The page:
Corrections or additions?
This article by Barbara Fox was prepared for the February 18, 2004
issue of U.S. 1 Newspaper. All rights reserved.
Raw fish, in the form of sushi (a cube of fish draped over a molded
block of rice) and sashimi (just plain fish), is a staple of my
husband’s low fat diet. So we are regulars at many of the Japanese
restaurants in town, and seven years ago we made a binge-like
seven-day tour, sampling a different sushi bar every night, starting
with the pioneer of fast-food sushi, Teriyaki Boy, and always ordering
the same selection: salmon, tuna, whitefish, eel, and
hard-to-get-right yellowtail. "You can taste, by the yellowtail, if it
is not quite fresh," says my spouse, and he can tell by the color if
it has been frozen. He spots scrimping when the whitefish has a touch
of fiber and when the pieces aren’t long, so that they almost touch
the plate on both sides.
Since then Princeton has developed such an appetite for sushi that new
restaurants opened. On an icy Monday night we visited one of the new
spots, Tokyo Sushi, on Route 206 in the Village Shopper Mall (opposite
the Montgomery Theater, 609-430-0044), and were one of only two
couples dining. When we returned for lunch on a Monday, a holiday when
some offices were closed, it had 16 people, almost one-third full.
Service was prompt both times.
Tokyo Sushi’s owner, Paul Son, formerly had a place in Edison, and he
knows what he is doing. Tables are placed to allow for private
conversations, and someone with a good eye for color has done the
decor. My husband gave two thumbs up to the sushi, the ambience was
unexpectedly pleasing, and the owners knew how to welcome "newbies" to
Japanese cuisine. When a diner fumbled with the chopsticks, Son was at
his side, offering another set that had been prepared, for ease of
use, with rubber bands.
"Beginner Sushi" (all cooked sushi) is $6.50, and maki rolls (little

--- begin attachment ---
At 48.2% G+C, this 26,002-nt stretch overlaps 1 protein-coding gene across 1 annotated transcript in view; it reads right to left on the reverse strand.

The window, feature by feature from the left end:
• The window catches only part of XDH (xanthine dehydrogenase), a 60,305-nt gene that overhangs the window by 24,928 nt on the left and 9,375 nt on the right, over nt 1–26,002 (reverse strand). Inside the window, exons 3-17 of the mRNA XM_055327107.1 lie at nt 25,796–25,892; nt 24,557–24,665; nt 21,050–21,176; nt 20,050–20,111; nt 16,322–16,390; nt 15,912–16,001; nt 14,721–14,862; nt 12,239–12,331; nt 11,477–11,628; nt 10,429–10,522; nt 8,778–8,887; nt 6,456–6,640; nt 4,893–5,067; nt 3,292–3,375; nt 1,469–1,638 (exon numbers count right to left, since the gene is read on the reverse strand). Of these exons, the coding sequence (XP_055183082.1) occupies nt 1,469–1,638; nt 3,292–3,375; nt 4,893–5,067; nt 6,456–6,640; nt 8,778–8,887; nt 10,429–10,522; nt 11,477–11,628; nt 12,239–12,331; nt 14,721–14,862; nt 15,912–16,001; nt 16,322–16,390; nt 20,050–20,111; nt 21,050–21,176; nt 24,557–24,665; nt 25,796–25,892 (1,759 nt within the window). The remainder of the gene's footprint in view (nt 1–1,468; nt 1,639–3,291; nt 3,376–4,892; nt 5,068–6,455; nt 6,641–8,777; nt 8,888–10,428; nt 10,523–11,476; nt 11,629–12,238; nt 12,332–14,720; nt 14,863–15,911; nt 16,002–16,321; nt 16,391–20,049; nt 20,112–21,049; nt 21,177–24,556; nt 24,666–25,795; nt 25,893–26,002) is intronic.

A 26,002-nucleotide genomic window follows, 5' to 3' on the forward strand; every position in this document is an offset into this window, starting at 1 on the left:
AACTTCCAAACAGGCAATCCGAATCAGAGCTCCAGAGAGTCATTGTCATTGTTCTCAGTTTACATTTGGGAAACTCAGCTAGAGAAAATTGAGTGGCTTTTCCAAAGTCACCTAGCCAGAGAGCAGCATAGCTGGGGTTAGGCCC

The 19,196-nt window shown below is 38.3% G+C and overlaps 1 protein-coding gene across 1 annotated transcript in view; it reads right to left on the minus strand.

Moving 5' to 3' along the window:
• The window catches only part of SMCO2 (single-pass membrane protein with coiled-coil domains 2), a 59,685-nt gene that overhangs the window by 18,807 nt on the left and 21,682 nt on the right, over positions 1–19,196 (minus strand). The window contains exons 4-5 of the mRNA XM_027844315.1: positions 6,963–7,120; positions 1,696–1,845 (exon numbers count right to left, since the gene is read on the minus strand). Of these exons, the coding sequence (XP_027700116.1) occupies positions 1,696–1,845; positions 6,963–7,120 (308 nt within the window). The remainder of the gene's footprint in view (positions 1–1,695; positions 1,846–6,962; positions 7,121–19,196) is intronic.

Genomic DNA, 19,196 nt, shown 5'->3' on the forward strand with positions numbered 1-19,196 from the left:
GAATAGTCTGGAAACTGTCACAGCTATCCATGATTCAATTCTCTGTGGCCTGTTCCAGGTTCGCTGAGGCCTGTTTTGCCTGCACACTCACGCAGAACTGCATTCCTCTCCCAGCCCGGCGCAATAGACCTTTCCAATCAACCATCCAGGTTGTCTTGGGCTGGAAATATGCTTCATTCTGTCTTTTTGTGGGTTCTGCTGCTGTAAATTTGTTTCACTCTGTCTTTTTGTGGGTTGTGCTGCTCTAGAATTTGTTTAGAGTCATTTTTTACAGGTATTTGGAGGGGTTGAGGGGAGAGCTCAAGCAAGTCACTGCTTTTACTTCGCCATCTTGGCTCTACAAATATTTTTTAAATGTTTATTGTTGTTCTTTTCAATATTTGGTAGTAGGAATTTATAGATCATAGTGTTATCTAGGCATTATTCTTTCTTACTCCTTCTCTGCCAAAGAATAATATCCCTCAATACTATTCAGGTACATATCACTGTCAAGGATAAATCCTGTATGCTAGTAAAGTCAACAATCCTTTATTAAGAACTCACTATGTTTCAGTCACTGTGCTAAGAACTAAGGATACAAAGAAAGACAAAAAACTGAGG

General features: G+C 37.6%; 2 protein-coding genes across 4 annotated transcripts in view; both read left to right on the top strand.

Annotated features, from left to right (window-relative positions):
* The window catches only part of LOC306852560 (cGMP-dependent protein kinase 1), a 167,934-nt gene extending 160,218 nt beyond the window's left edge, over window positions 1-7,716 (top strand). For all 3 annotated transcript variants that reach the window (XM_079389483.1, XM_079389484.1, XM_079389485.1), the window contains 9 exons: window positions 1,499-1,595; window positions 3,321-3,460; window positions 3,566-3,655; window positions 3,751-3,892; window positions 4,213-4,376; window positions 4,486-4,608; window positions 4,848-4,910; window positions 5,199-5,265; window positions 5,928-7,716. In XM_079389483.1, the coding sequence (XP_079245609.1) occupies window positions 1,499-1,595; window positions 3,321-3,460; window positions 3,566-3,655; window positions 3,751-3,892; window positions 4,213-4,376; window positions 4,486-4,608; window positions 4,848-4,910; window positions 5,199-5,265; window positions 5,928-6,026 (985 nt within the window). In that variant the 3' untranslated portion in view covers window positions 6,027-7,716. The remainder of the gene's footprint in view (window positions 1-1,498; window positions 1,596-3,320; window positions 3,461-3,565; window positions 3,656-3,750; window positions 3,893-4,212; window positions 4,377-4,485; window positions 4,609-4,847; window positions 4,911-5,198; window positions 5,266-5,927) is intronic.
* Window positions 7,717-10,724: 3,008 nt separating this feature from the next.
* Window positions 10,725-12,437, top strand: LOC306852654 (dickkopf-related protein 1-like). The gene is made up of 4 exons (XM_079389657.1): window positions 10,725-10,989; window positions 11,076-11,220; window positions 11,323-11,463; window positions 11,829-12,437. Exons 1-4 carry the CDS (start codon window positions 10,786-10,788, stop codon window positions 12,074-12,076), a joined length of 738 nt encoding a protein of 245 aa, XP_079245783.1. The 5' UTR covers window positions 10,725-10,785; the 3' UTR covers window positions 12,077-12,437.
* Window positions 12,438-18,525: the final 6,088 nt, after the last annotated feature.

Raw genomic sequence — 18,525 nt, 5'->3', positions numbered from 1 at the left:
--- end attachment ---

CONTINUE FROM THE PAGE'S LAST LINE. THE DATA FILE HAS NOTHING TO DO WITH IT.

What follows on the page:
bits of fish or vegetables rolled in rice and covered by a thin layer
of seaweed, such as the ubiquitous California roll) are $3 to $5.
Regular sushi and sashimi lunches (five pieces of sushi plus a roll)
are $8.95, and the $9.95 lunch box special has lots of food: four
pieces of California roll (maki), three dumplings (shumai), sauteed
meat with vegetable, pickles, fried rice, and a choice of sashimi,
sushi, chicken or salmon teriyaki, tempura, or a Korean marinated
beef, Beef Bulgoki.
For dinner, the regular sushi dinners (eight pieces plus tuna roll)
start at $16, but you can make a feast on just an appetizer, like
steamed shrimp dumplings ($6), plus a $7.50 salad with shrimp, salmon,
octopus, and crab with sesame dressing. Tokyo Sushi is still building
its sushi audience, but it has the advantage of being the only spot on
206, convenient to patrons of the movie theater, and parking is easy
Another favorite spot, Ajihei Japanese Deli and Restaurant
(609-252-1258), opened below street level on Chambers Street and has
attracted some fanatically loyal fans and a rave review in the New
York Times New Jersey section last December 22. On several weeknight
evenings we have seen Ajihei turn people away or tell them to come
back in an hour. The decor is plain Jane, but the sushi is the draw.
So with taste buds ready I went for a business lunch at Ajihei’s
sister place, Ajihei Too (609-688-8916), on Nassau Street’s
"restaurant row" in the nook next to Thai Village, across from Ivy
Garden, the Chinese restaurant. At 12:30 we felt lucky to get a table
and 10 minutes later all the 20 seats were taken. Engineers from
Princeton University’s E-Quad around the corner constituted half the
The tables are close together, but the place is buzzing, so you don’t
hear everyone else’s chatter. Esthetically it is a definite
improvement over Chambers Street, partly because it is a new and
well-designed building with a huge window, and partly because of the
whimsical graffiti-like wall mural of the wise-guy cartoon character,
But my yellowtail-taste buds were whetted, and I did not notice that
the menu said "Sushi Roll." Sad disappointment when yellowtail maki
roll arrived, for $4.50. Now even the maki roll is not be available,
and raw fish selections are limited to tuna or salmon sashimi. The
kitchen at the Nassau Street spot is just too small, explained our
server. But the $10 lunch was fine – excellent miso soup, a chicken
dish that is similar to teriyaki, and a squid salad. My vegetarian
companion liked her bowl of Udon soup with bean curd ($7.50) and $4
We weren’t in a hurry, which was just as well. We parked a brisk
two-block walk away on Murray Place, though you might be able to snag
a place behind the building or on Olden Street. The entrance-to-exit
time was 12:30 to 1:35, and my main course did not arrive until 1 p.m.
Get there around noon for faster service and to be sure you have a
seat. And if you want real sushi in downtown Princeton in a refined
and calming atmosphere, choose Ichiban (just off Witherspoon Street,
609-683-8323) or Nassau Sushi (behind Thomas Sweet and the bagel shop
on Nassau Street, 609-497-3275).
– Barbara Fox
The 1997 U.S. 1 sushi review is online at
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